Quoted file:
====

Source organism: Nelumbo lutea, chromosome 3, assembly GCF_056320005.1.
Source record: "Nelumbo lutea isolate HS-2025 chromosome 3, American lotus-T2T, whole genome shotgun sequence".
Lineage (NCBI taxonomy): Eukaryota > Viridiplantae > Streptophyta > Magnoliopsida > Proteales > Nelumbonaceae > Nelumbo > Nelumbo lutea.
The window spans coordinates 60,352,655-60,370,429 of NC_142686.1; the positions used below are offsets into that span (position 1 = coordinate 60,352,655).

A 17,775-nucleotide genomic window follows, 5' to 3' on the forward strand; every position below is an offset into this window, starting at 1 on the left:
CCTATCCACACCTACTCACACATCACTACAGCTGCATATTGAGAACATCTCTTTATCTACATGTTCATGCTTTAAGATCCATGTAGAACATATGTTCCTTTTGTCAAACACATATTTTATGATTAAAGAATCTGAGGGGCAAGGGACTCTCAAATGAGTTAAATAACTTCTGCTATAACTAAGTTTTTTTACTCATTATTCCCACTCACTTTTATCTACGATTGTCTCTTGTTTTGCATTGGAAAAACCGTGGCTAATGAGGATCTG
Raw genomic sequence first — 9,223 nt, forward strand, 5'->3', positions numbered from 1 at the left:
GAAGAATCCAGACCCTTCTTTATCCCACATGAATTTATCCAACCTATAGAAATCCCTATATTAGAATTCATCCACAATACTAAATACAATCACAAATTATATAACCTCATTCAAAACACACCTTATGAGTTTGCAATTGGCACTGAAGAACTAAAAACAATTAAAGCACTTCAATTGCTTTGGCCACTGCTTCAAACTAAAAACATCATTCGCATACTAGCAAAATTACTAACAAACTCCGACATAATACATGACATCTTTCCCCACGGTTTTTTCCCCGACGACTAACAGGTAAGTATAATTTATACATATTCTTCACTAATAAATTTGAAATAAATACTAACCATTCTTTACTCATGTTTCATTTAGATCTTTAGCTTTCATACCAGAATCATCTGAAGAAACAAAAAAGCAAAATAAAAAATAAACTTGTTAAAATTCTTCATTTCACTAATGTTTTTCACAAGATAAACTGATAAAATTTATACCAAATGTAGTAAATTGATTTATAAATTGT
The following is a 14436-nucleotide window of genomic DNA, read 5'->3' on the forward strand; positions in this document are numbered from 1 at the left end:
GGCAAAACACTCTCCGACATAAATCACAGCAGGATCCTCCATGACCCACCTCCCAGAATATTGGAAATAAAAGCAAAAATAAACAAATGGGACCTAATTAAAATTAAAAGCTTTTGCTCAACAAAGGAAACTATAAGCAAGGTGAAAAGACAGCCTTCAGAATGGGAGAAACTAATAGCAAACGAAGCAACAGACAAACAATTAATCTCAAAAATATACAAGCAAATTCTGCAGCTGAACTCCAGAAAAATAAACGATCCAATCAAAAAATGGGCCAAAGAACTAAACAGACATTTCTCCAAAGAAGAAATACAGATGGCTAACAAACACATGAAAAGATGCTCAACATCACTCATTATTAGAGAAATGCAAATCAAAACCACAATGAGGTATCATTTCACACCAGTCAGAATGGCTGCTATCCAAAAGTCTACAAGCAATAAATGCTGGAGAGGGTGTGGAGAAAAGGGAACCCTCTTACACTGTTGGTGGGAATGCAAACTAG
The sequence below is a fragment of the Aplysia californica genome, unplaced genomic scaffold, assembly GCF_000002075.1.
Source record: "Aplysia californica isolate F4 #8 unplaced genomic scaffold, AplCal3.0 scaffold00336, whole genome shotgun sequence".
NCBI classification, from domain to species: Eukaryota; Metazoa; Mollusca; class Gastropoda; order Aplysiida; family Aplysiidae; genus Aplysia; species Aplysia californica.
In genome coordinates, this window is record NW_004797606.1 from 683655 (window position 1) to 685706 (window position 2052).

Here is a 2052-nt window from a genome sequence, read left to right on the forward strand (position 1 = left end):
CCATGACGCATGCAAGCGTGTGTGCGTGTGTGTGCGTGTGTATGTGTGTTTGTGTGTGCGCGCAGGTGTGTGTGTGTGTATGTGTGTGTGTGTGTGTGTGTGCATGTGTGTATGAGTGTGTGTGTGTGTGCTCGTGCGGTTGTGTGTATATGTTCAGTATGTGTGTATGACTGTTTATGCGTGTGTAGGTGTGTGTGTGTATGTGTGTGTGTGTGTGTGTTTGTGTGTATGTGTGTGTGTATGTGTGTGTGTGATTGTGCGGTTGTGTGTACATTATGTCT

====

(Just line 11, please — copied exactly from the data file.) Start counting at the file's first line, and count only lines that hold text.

The sequence below is a fragment of the Aplysia californica genome, unplaced genomic scaffold, assembly GCF_000002075.1.